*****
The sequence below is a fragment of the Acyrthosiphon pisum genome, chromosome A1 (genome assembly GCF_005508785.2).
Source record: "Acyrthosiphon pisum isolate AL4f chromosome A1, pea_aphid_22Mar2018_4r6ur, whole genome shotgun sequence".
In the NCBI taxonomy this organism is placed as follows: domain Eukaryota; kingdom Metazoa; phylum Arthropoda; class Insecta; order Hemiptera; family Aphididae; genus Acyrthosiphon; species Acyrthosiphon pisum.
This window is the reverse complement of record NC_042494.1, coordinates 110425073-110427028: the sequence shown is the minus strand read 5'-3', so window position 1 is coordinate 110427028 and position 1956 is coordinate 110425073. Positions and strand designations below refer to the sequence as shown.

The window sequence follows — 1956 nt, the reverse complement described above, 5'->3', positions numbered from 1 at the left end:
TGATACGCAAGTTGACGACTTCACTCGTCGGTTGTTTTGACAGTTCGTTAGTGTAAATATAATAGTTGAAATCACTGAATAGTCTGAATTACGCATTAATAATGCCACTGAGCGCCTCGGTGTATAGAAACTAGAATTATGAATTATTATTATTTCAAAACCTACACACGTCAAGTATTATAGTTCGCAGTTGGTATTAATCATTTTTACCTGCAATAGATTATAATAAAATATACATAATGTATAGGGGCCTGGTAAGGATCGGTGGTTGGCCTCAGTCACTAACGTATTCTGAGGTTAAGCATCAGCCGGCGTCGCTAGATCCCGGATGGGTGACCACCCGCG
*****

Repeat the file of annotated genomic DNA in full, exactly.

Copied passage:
The sequence below is a fragment of the Acyrthosiphon pisum genome, chromosome A1 (genome assembly GCF_005508785.2).
Source record: "Acyrthosiphon pisum isolate AL4f chromosome A1, pea_aphid_22Mar2018_4r6ur, whole genome shotgun sequence".
In the NCBI taxonomy this organism is placed as follows: domain Eukaryota; kingdom Metazoa; phylum Arthropoda; class Insecta; order Hemiptera; family Aphididae; genus Acyrthosiphon; species Acyrthosiphon pisum.
This window is the reverse complement of record NC_042494.1, coordinates 110425073-110427028: the sequence shown is the minus strand read 5'-3', so window position 1 is coordinate 110427028 and position 1956 is coordinate 110425073. Positions and strand designations below refer to the sequence as shown.

The window sequence follows — 1956 nt, the reverse complement described above, 5'->3', positions numbered from 1 at the left end:
TGATACGCAAGTTGACGACTTCACTCGTCGGTTGTTTTGACAGTTCGTTAGTGTAAATATAATAGTTGAAATCACTGAATAGTCTGAATTACGCATTAATAATGCCACTGAGCGCCTCGGTGTATAGAAACTAGAATTATGAATTATTATTATTTCAAAACCTACACACGTCAAGTATTATAGTTCGCAGTTGGTATTAATCATTTTTACCTGCAATAGATTATAATAAAATATACATAATGTATAGGGGCCTGGTAAGGATCGGTGGTTGGCCTCAGTCACTAACGTATTCTGAGGTTAAGCATCAGCCGGCGTCGCTAGATCCCGGATGGGTGACCACCCGCG